Science in the studio-the rise of performing arts medicine
Specialized care for athletes has grown exponentially in the past few decades. Now the performing arts community is 'getting into the act' so to speak.
Science in the studio—the rise of performing arts medicine
Specialized care for athletes has grown exponentially in the past few decades. Now the performing arts community is ‘getting into the act’ so to speak.
Two Lehigh Valley area organizations have started Performing Arts Medicine programs in hopes of bringing care to a growing community in the performance and athletic communities. Lehigh Valley Health Network (LVHN) and Good Shepherd Rehabilitation Network’s (GSRN) brand-new programs address the specific needs of performers with facilities and professional dedicated to serving the unique populations.
“For several years, we’ve identified a need for this patient population,” says Susan Sokalsky, MPT, DPT director of Outpatient Rehab Services for LVHN. “But a highly skilled, specific clinician was needed.”
Enter Gayanne Grossman, PT, Ed.M., director of dance wellness and part-time lecturer for anatomy and kinesiology at Muhlenberg College in Allentown and staff physical therapist at LVHN. With almost 30 years of experience in dance and dance therapy specifically, Grossman was the ideal individual to launch the LVHN program.
“Any physical therapist can make the pain of tendonitis go away,” she says. “It’s key to understand the specific biomechanical challenges faced by dancers to address the specific problems.”
Grossman’s following in the local dance community helped to grow the program at LVHN, while Susan Sokalsky handled the marketing and spreading awareness that “we have this skilled clinician who has handled this specific therapy throughout her career.”
“For some time, I’ve felt that performers in this area have needed expert care,” continues Grossman. “I want to have these performers leave me as better dancers than they were when they arrived.”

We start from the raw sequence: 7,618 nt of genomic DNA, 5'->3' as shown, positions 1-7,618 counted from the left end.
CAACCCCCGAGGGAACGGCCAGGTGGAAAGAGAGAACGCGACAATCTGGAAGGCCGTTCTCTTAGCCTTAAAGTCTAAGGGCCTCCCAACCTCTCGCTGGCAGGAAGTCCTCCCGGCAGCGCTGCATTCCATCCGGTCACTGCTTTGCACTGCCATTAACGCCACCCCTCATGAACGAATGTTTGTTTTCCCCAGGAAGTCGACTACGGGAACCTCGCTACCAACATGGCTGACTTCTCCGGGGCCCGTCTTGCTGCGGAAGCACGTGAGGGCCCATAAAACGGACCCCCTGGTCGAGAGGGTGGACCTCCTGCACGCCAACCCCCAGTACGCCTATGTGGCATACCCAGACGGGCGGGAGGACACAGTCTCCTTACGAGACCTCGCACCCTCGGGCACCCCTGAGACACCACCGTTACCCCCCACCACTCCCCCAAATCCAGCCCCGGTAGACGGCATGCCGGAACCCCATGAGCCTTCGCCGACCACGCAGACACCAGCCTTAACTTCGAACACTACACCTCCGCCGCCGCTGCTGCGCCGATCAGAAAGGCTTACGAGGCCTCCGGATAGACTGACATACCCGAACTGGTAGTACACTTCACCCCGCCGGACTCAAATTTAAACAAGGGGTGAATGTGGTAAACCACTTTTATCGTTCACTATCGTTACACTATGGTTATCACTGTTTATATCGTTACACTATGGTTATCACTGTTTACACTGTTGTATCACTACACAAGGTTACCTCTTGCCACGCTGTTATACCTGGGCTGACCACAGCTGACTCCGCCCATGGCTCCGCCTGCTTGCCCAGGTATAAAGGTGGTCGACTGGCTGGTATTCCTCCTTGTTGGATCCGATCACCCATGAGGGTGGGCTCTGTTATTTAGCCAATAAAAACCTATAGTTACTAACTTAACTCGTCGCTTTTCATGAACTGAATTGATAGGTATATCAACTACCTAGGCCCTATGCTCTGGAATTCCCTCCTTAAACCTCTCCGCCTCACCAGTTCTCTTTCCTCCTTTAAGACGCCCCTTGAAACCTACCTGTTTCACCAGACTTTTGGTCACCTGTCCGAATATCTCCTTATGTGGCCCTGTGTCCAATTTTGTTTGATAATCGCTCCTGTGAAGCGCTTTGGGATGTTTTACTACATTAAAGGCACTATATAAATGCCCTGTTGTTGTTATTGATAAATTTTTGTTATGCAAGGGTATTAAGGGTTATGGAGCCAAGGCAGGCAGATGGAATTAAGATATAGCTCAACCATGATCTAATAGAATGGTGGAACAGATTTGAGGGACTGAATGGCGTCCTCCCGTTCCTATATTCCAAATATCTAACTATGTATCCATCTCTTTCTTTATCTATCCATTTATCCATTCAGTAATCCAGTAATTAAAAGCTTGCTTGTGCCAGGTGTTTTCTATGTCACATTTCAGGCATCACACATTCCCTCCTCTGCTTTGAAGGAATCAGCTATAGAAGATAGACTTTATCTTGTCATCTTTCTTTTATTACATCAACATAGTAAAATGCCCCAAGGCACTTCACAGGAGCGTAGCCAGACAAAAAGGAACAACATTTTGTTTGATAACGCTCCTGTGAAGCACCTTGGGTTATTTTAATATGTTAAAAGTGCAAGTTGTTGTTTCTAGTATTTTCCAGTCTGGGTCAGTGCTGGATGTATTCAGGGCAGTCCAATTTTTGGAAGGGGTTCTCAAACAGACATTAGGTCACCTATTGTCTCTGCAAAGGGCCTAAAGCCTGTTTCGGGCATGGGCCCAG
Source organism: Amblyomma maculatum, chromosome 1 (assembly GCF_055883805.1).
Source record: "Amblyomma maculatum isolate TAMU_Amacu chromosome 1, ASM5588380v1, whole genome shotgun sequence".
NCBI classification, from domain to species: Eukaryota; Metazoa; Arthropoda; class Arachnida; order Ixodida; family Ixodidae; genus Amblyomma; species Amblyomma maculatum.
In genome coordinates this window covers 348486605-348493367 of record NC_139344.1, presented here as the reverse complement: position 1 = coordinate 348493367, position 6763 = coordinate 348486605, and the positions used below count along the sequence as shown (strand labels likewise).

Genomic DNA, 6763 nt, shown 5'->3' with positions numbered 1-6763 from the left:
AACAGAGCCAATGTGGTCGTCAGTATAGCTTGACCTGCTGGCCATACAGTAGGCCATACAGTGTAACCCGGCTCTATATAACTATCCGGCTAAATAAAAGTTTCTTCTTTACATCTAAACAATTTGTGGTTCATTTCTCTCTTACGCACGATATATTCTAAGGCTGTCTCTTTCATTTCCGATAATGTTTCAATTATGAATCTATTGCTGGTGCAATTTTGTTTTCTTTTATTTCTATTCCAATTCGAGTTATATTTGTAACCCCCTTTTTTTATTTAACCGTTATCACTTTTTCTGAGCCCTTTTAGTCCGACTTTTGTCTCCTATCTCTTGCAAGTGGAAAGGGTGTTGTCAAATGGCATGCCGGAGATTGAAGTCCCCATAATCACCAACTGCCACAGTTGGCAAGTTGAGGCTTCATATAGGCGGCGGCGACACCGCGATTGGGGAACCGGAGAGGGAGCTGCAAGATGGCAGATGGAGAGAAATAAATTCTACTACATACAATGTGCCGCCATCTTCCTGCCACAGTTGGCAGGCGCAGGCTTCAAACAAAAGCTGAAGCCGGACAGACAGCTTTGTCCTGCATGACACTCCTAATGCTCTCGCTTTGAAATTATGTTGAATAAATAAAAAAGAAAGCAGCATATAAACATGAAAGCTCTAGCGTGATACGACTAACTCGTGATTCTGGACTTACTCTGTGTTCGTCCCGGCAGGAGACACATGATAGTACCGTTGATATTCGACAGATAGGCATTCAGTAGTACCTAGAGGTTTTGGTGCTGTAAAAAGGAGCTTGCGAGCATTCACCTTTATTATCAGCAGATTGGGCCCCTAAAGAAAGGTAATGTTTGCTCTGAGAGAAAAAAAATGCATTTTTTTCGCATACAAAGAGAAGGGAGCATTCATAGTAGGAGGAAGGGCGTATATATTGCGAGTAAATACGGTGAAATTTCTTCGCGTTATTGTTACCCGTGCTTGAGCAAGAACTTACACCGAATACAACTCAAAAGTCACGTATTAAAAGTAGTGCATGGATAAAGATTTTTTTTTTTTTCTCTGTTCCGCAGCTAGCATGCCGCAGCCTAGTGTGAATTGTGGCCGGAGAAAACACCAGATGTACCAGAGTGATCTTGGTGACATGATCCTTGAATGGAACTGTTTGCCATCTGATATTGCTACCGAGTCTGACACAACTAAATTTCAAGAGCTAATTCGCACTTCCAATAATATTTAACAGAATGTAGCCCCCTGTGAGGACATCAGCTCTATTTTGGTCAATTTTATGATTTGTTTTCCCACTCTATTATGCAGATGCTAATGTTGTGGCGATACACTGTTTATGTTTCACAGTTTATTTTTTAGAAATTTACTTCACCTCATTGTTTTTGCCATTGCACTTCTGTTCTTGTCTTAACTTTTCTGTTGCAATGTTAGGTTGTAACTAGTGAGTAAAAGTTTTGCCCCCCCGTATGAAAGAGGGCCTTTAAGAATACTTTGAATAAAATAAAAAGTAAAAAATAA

“It’s an educational and a medical model,” says Sokalsky. “Gayanne’s work at Muhlenberg allows her to train and educate the dancers, but now she’s become part of the medical portion as well.”
To that end, Grossman has done extensive work with peer-reviewed research and putting into language dancers and their instructors will understand. “You can’t treat a dancer if you can’t educate them,” Grossman summarizes. “My role is to be a liaison between the science and the studio.”
A Brand-New Facility
Cathie Dara, PT, DPT, OCS, STC, site manager for the Good Shepherd Performing Arts Rehabilitation Center, says that a significant growth in the Lehigh Valley performing arts community was the main factor in the opening of their specialized facility.
“There are specific facilities set up to treat sports injuries, to treat headaches, back pain—before this, there was really no specific site to treat performing artists,” explains Dara.
Thus far, she says, the support from the performing arts community has been excellent. A specific marketing representative was hired to do outreach to local performing artists. ‘We’re getting the word out that we will cater to their schedules and their needs,” says Dara.
Dara gives credit for the idea to Dan Danish, PT, MHS, MTC. “He had this vision, which we were able to put into motion,” she says. “We knew we wanted to dedicate a whole facility to this concept.”
The new facility on Eaton Avenue in Bethlehem is what Dara says sets the program apart—dancers enjoy a professional dance floor, complete with a ballet barre and mirrors. The facility also has a soundproof music room for performers who play specific instruments to receive evaluations from Dara and the physical therapy team.
“As with athletes, when you’re working with a unique population you need to be able to meet their demands. Working around performances, classes and recitals, you can’t just be a 9-to-5 facility,” summarizes Dara. “As we evolve, we hope to have the expertise and the equipment to get these performers to where they need to be.”